In May 1890 many Americans applauded the installation of a majestic equestrian statue of Robert E. Lee in a field just west of Richmond’s city limits. Parisian sculptor Antonin Mercié had produced a highly conventional bronze likeness of the general sitting stiffly atop a steed, which was set atop a high pedestal.
But the Lee monument was more than a tribute. By commissioning heroic public artworks in the late 19th century, Richmond and dozens of other United States communities — still cultural backwaters compared with Europe — felt compelled to prove that they were capable of embracing the highly revered, neo-classical, Eurocentric artistic aesthetic.
Meanwhile in Paris, sculptor Auguste Rodin was taking a far different — and modern— approach to commissioned portrait statuary. In 1890 he rattled the art world when he depicted the esteemed novelist Victor Hugo as aged, nude and seated on a rock surrounded by allegorical muses. When the usually erudite French scorned the piece as too radical, Rodin was forced to rethink his approach. The second iteration depicted Hugo (still nude) striding ahead of crashing waves while two muses crowned him with laurel. Although neither project was completed by the time the artist died, Rodin (1840-1917) continually pushed accepted boundaries and is considered the greatest sculptor of the 19th century.
Beginning Nov. 21, museum goers can immerse themselves in the process of how Rodin worked when the Virginia Museum of Fine Arts opens “Rodin: Evolution of a Genius.” Some 200 objects — including bronzes, marble figures, plaster casts and archival photographs from the Musée Rodin in Paris — comprise the exhibition, which was developed by the Montreal Museum of Fine Arts.
“This is Rodin’s own collection, things that he himself kept and, when he died, left to the [French] state,” says Mitchell Merling, a museum curator and head of European art. “It will tear away the curtain and show the process behind the scenes. The exhibition is really about his process of working.”
During the 1890s, when Rodin was busy with his Hugo work, as well as creating some equally controversial pieces such as “The Burghers of Calais” and a monument to writer Honore de Balzac, the artist was in his 50s. But a glance back at his early career reveals that little suggested he would challenge ossified formalism and usher public sculpture into the modern age.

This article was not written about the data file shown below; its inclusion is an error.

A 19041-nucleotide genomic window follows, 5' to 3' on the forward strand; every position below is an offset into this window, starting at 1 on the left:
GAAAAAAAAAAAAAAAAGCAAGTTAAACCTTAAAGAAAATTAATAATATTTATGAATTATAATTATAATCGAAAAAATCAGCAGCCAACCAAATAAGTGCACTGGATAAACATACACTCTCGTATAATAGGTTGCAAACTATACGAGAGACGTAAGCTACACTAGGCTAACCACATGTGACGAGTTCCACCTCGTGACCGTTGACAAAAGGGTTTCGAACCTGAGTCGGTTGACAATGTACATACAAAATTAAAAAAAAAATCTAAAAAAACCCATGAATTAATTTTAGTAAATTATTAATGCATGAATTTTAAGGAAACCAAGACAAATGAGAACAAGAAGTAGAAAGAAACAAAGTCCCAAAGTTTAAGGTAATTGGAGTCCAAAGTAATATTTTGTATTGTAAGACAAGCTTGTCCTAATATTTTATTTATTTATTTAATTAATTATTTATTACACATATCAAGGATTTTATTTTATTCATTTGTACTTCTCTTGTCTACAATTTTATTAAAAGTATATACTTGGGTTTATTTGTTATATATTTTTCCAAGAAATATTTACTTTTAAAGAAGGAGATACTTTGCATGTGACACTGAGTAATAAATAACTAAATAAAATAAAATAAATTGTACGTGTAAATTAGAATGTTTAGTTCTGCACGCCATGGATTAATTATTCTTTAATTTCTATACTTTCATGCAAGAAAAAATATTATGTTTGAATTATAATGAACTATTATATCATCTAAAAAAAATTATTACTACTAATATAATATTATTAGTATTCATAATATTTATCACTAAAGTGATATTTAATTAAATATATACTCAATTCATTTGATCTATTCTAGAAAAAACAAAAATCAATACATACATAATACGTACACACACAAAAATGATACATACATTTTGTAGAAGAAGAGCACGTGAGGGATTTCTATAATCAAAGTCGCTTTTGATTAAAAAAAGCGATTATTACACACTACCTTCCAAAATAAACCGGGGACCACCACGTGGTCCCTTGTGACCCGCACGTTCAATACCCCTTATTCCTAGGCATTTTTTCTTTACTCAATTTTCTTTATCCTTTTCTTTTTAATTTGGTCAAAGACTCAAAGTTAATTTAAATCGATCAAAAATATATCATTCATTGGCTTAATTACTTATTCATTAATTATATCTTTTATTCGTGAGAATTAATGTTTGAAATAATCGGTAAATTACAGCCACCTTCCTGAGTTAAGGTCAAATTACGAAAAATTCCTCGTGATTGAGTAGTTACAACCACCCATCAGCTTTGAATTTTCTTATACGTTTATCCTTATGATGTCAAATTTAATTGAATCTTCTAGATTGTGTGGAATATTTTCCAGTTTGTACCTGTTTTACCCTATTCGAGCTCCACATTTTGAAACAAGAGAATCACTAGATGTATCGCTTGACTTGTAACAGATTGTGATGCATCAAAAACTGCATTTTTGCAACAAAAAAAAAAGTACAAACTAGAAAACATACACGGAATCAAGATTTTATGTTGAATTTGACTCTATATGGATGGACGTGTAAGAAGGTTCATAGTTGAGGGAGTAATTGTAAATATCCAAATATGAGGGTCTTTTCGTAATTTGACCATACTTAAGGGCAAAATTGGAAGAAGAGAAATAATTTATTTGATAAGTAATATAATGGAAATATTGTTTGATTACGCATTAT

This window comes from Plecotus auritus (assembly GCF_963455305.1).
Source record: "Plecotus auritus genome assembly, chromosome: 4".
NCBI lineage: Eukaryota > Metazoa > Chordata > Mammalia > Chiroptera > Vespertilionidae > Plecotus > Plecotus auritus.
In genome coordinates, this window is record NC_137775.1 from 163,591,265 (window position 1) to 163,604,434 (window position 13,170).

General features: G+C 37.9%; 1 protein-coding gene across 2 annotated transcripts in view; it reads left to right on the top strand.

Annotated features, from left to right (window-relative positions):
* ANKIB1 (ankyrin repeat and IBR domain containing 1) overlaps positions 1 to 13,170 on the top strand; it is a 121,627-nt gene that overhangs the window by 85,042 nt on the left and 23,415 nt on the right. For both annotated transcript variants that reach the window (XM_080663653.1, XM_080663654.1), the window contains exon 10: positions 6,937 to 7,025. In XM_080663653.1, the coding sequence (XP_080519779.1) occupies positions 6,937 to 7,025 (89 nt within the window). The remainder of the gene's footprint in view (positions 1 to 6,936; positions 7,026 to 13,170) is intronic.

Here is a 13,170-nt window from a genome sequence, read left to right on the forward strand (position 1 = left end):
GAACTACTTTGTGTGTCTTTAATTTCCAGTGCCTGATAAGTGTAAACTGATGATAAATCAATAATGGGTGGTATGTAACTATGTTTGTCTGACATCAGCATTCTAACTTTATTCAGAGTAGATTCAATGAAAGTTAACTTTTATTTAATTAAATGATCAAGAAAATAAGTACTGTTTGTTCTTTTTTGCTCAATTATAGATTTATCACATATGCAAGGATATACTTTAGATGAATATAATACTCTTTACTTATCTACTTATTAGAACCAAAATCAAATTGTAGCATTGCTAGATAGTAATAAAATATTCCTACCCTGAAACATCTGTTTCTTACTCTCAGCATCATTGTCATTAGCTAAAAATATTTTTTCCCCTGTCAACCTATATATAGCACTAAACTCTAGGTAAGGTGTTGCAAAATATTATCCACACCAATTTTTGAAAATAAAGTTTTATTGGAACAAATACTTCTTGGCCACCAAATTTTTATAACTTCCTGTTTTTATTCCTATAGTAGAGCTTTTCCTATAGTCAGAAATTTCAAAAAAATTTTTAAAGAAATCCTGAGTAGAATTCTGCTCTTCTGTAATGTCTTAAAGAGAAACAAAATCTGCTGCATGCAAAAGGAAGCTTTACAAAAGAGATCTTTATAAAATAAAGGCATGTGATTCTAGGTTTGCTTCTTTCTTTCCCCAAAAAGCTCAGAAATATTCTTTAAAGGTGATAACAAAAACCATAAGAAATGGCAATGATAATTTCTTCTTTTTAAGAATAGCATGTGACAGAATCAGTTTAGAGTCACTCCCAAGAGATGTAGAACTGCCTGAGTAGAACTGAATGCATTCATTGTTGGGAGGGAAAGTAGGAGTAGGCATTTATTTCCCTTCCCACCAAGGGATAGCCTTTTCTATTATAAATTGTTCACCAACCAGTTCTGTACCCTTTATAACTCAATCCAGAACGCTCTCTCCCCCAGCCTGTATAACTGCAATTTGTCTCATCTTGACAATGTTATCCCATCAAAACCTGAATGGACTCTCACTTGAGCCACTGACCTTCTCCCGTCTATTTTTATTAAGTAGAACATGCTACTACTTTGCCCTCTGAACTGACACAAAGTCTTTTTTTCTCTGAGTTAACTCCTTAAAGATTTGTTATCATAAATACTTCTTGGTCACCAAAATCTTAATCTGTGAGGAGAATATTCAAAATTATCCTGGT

While in his teens, after flunking the admission examination for Paris’ prestigious Ecole des Beaux Arts three times, Rodin held menial jobs in commercial sculpture workshops.
In his 20s he entered a monastery where he was given opportunities to sculpt. But after a brief stay he was, shall we say, encouraged to return to the secular world. Soon thereafter he enlisted in the French military during the Franco-Prussian War. When his career was short-lived because of to poor eyesight, he was employed as an assistant in a Belgian sculpture studio.
But things clicked when Rodin was in his mid-30s. After traveling to Italy and coming under the spell of works by Michelangelo, he returned to Paris. There he pushed ahead on what would become his most iconic works, including “The Age of Bronze,” “St. John the Baptist Preaching” and, in 1880, “The Gates of Hell” — a detail of which is the iconic “The Thinker.” By 1884 he was working on the “Burghers of Calais” and the Hugo sculptures.
Critics and academicians continually accused him of casting his figures directly from human figures themselves, but the naturalness he achieved was due in part to the intensity with which he studied, drew and molded live models in motion. He also made extensive use of photography — 20 original photographs are in the exhibition.
“Rodin had naked people walking around his studio at all times,” says Merling, explaining the artist’s obsession with capturing human form and energy. “He was concerned with how the body moved.”
Complementing “Rodin: Evolution of a Genius” at VMFA will be a 2014 video piece, “The Burghers of Vancouver,” by artists Adad Hannah and Denys Arcand. In it, a cast of six contemporary figures including a ski bum, a fraud artist and a poet pose in a tableau recalling “The Burghers of Calais.” It will be presented in the museum’s Focus gallery.
The main exhibition will occupy the entire special exhibitions area and follow closely the installation designed by the Montreal Museum.
“It’s a huge show and will be avant garde and spectacular,” Merling says. “The arrangement involves dramatic axes and points of view. When you come upon ‘The Thinker’ it should take your breath away. It’s a heart-stopping moment.”
“Rodin: Evolution of a Genius” runs Nov. 21 to March 13 at the Virginia Museum of Fine Arts. 340-1400. vmfa.museum.